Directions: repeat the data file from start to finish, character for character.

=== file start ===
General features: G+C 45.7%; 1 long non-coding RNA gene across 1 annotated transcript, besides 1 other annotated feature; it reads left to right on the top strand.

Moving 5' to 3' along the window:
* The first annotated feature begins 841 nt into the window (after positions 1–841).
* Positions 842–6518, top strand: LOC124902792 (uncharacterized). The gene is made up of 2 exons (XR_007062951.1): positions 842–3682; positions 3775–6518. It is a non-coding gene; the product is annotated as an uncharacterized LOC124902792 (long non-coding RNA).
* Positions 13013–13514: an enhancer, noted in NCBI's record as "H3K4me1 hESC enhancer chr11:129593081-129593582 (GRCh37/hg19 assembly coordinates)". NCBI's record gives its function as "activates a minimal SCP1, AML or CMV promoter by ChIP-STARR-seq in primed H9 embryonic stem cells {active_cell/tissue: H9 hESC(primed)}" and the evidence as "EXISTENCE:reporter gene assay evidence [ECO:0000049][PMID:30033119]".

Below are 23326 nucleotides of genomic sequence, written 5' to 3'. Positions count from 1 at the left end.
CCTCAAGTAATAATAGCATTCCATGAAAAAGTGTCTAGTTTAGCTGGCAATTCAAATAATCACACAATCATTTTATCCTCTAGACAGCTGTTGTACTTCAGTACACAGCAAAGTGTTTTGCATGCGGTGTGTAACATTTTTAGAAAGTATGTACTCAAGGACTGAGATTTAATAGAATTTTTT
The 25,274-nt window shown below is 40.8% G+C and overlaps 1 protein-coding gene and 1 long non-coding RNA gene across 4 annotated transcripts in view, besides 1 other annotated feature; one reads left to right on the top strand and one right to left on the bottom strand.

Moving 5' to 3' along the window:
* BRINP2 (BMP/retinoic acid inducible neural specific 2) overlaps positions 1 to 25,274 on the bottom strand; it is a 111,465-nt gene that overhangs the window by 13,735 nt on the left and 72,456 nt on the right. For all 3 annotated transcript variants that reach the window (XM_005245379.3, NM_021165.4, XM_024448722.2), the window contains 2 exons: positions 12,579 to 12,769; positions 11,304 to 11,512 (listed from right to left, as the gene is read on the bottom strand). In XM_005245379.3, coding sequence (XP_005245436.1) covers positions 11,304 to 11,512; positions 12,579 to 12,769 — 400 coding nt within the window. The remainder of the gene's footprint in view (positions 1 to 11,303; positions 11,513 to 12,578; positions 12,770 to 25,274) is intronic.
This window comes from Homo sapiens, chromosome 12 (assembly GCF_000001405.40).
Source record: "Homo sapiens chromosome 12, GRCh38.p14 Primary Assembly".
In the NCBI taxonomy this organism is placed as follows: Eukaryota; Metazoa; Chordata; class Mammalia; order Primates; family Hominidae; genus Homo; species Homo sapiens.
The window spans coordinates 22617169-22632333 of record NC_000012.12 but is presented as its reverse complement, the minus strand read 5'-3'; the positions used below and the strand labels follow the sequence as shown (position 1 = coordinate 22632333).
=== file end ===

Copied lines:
General features: G+C 45.7%; 1 long non-coding RNA gene across 1 annotated transcript, besides 1 other annotated feature; it reads left to right on the top strand.

Moving 5' to 3' along the window:
* The first annotated feature begins 841 nt into the window (after positions 1–841).
* Positions 842–6518, top strand: LOC124902792 (uncharacterized). The gene is made up of 2 exons (XR_007062951.1): positions 842–3682; positions 3775–6518. It is a non-coding gene; the product is annotated as an uncharacterized LOC124902792 (long non-coding RNA).
* Positions 13013–13514: an enhancer, noted in NCBI's record as "H3K4me1 hESC enhancer chr11:129593081-129593582 (GRCh37/hg19 assembly coordinates)". NCBI's record gives its function as "activates a minimal SCP1, AML or CMV promoter by ChIP-STARR-seq in primed H9 embryonic stem cells {active_cell/tissue: H9 hESC(primed)}" and the evidence as "EXISTENCE:reporter gene assay evidence [ECO:0000049][PMID:30033119]".

Below are 23326 nucleotides of genomic sequence, written 5' to 3'. Positions count from 1 at the left end.
CCTCAAGTAATAATAGCATTCCATGAAAAAGTGTCTAGTTTAGCTGGCAATTCAAATAATCACACAATCATTTTATCCTCTAGACAGCTGTTGTACTTCAGTACACAGCAAAGTGTTTTGCATGCGGTGTGTAACATTTTTAGAAAGTATGTACTCAAGGACTGAGATTTAATAGAATTTTTT
The 25,274-nt window shown below is 40.8% G+C and overlaps 1 protein-coding gene and 1 long non-coding RNA gene across 4 annotated transcripts in view, besides 1 other annotated feature; one reads left to right on the top strand and one right to left on the bottom strand.

Moving 5' to 3' along the window:
* BRINP2 (BMP/retinoic acid inducible neural specific 2) overlaps positions 1 to 25,274 on the bottom strand; it is a 111,465-nt gene that overhangs the window by 13,735 nt on the left and 72,456 nt on the right. For all 3 annotated transcript variants that reach the window (XM_005245379.3, NM_021165.4, XM_024448722.2), the window contains 2 exons: positions 12,579 to 12,769; positions 11,304 to 11,512 (listed from right to left, as the gene is read on the bottom strand). In XM_005245379.3, coding sequence (XP_005245436.1) covers positions 11,304 to 11,512; positions 12,579 to 12,769 — 400 coding nt within the window. The remainder of the gene's footprint in view (positions 1 to 11,303; positions 11,513 to 12,578; positions 12,770 to 25,274) is intronic.
This window comes from Homo sapiens, chromosome 12 (assembly GCF_000001405.40).
Source record: "Homo sapiens chromosome 12, GRCh38.p14 Primary Assembly".
In the NCBI taxonomy this organism is placed as follows: Eukaryota; Metazoa; Chordata; class Mammalia; order Primates; family Hominidae; genus Homo; species Homo sapiens.
The window spans coordinates 22617169-22632333 of record NC_000012.12 but is presented as its reverse complement, the minus strand read 5'-3'; the positions used below and the strand labels follow the sequence as shown (position 1 = coordinate 22632333).